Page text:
Tag Archives: population stabilization

Human overpopulation: our biggest environmental problem

There’s a lot of interest in environmental and green issues these days. Much of it is focused on recycling, alternative energy, reducing consumption of natural resources, organic gardening, and many more. It’s great to see so many concerned people getting involved in reducing their impact on our planet’s environment, but it seems as though there’s one issue that does not get much attention: human overpopulation. It’s ironic because this should be our main concern, one that stands out in front of all others. The world human population is now 6.9 million people. According to the United Nations, the global population could be as high as 11 billion in 2050. Countries are becoming more modern and industrialized, and people are consuming more resources and polluting more. Population growth stretches natural resources to their limits. Deforestation, food and water shortages, and climate change are all intensified by the addition of nearly 80 million people a year to the world’s population.

Since 1968, Population Connection (formerly Zero Population Growth or ZPG) has been America’s voice for population stabilization. On their about page:

“We are the largest grassroots population organization in the United States. Population Connection has 130,000 members, supporters, and participating educators. We educate young people about unsustainable population growth through K-12 lesson plans that reach 3 million students a year. We inform constituents across the country about their congressional representatives’ stances on population growth and family planning. And we work directly with Congress and the White House to inform family planning policy.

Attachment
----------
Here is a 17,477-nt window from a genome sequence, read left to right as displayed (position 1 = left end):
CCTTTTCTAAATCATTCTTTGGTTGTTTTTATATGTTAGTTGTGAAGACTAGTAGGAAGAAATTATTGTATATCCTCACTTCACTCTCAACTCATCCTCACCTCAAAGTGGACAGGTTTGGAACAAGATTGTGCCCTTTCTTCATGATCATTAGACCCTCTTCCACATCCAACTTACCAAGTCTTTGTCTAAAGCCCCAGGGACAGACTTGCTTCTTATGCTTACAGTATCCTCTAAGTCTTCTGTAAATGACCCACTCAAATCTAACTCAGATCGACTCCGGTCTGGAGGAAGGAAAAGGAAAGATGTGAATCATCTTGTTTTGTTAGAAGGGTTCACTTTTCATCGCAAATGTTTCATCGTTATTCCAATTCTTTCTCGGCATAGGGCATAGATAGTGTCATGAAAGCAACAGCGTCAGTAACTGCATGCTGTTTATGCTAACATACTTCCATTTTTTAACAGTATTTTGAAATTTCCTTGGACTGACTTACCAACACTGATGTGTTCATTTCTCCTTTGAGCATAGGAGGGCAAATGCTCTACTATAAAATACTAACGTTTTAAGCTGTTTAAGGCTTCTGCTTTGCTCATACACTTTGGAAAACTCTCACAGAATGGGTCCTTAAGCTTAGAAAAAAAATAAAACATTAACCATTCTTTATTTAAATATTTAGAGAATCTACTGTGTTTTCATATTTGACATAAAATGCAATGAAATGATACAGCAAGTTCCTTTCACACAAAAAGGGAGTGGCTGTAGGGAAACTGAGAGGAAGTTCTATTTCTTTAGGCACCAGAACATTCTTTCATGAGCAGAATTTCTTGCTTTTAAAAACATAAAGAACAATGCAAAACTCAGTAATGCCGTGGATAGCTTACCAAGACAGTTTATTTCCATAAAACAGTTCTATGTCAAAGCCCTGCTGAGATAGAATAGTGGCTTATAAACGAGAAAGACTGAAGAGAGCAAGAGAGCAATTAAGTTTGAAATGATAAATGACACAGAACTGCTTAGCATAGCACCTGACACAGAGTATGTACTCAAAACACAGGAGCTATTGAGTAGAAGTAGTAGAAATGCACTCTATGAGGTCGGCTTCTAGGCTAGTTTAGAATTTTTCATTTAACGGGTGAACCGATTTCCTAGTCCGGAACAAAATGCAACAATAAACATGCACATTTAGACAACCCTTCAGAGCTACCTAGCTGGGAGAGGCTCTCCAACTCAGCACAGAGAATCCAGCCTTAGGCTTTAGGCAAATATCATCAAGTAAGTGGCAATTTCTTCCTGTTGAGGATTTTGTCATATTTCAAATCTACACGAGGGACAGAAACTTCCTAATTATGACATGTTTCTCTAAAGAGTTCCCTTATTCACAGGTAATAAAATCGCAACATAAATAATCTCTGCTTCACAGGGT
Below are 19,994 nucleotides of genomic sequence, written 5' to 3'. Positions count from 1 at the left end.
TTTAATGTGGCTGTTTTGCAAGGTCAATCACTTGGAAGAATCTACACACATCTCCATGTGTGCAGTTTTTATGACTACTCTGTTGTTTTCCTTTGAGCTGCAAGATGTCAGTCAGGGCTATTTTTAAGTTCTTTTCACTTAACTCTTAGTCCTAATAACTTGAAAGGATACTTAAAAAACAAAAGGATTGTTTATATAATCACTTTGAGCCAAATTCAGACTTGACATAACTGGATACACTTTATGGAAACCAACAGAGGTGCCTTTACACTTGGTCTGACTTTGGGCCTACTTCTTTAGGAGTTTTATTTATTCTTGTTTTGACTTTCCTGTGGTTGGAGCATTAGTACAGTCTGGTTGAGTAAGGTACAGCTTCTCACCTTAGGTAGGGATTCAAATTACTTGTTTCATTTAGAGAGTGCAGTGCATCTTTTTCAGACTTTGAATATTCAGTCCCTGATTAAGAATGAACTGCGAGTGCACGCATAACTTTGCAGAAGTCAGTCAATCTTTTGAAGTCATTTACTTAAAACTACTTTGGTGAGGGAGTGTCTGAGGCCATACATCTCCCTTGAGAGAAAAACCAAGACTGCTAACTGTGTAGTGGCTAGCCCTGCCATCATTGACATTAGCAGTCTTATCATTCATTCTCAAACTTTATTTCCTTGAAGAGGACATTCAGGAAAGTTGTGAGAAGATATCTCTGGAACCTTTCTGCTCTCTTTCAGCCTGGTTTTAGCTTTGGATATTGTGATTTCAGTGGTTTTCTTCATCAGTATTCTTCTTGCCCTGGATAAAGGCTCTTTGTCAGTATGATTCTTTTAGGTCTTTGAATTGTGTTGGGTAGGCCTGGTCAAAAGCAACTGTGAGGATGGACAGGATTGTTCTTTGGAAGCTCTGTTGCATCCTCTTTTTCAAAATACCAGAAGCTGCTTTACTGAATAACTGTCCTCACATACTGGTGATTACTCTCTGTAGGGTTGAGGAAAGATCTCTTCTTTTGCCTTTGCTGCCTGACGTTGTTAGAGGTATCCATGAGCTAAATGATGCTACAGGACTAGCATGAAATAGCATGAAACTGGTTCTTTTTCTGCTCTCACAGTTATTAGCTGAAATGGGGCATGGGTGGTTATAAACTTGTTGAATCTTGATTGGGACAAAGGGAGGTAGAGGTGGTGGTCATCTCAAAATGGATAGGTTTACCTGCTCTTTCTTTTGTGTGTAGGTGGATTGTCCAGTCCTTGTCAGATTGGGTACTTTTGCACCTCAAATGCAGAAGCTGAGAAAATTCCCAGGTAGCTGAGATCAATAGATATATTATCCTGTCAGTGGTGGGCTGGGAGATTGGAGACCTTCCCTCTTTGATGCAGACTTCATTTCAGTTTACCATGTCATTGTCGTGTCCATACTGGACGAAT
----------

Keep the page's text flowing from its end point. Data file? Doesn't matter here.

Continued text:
The global population has grown from 3.5 billion when ZPG was founded, to nearly 7 billion today. Population growth rates have fallen around the world because of the success of voluntary family planning programs. But the global fertility rate is 2.5 – still higher than the “replacement level” of 2.1 children per woman.

Population Connection works to ensure that every woman around the world who wants to limit her childbearing has access to the health services and contraceptive supplies she needs in order to do so. Typically, when woman have access to affordable birth control, they have fewer children, regardless of income or educational levels.”

You might be asking what you can do about it? Well, good question. Just by reading this, you have taken a step in the right direction. Awareness is the foundation of wisdom and understanding. From this we can build a better future. The best way to change the future is to teach the children to become good adults, by being good role models for them. We can make a conscious effort to reproduce less or not at all, and we can encourage others to do the same. We can support organizations like Population Connection, and others. One person’s behaviors may not change the world, but if enough of us become aware and unified, we can make a difference on the future of Planet Earth.

Following are four graphs illustrating some statistics of global population.

This first one shows the rapid explosion of global population in recent centuries.

Human Population History
Human Population History

Human Population Density. Note the high densities of India, Japan and Europe.

Human Population Density
Human Population Density

Fertility rates. Note the high rates in central Africa, south Arabia and Afganistan.


Net migration rate. Orange shows more people leaving (emigration), blue more coming in (immigration).


Works Cited:Population Connection. “Protecting the Planet.” Aug2011.

Population Connection. “About Us.” Aug2011.


Wikipedia. “Overpopulation.” Aug2011.

Wikipedia. “Immigration.” Aug2011.